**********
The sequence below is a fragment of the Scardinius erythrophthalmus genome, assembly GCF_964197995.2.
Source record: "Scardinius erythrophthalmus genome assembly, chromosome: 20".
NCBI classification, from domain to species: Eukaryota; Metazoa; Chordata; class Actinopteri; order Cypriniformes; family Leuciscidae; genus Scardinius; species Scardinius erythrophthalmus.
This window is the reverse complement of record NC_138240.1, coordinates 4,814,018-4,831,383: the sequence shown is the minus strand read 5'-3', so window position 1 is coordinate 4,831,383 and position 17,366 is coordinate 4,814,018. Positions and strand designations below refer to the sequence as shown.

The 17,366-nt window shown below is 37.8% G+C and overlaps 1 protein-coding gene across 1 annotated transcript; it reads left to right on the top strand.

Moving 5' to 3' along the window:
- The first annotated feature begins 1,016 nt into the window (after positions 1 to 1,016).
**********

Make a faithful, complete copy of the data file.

The sequence below is a fragment of the Scardinius erythrophthalmus genome, assembly GCF_964197995.2.
Source record: "Scardinius erythrophthalmus genome assembly, chromosome: 20".
NCBI classification, from domain to species: Eukaryota; Metazoa; Chordata; class Actinopteri; order Cypriniformes; family Leuciscidae; genus Scardinius; species Scardinius erythrophthalmus.
This window is the reverse complement of record NC_138240.1, coordinates 4,814,018-4,831,383: the sequence shown is the minus strand read 5'-3', so window position 1 is coordinate 4,831,383 and position 17,366 is coordinate 4,814,018. Positions and strand designations below refer to the sequence as shown.

The 17,366-nt window shown below is 37.8% G+C and overlaps 1 protein-coding gene across 1 annotated transcript; it reads left to right on the top strand.

Moving 5' to 3' along the window:
- The first annotated feature begins 1,016 nt into the window (after positions 1 to 1,016).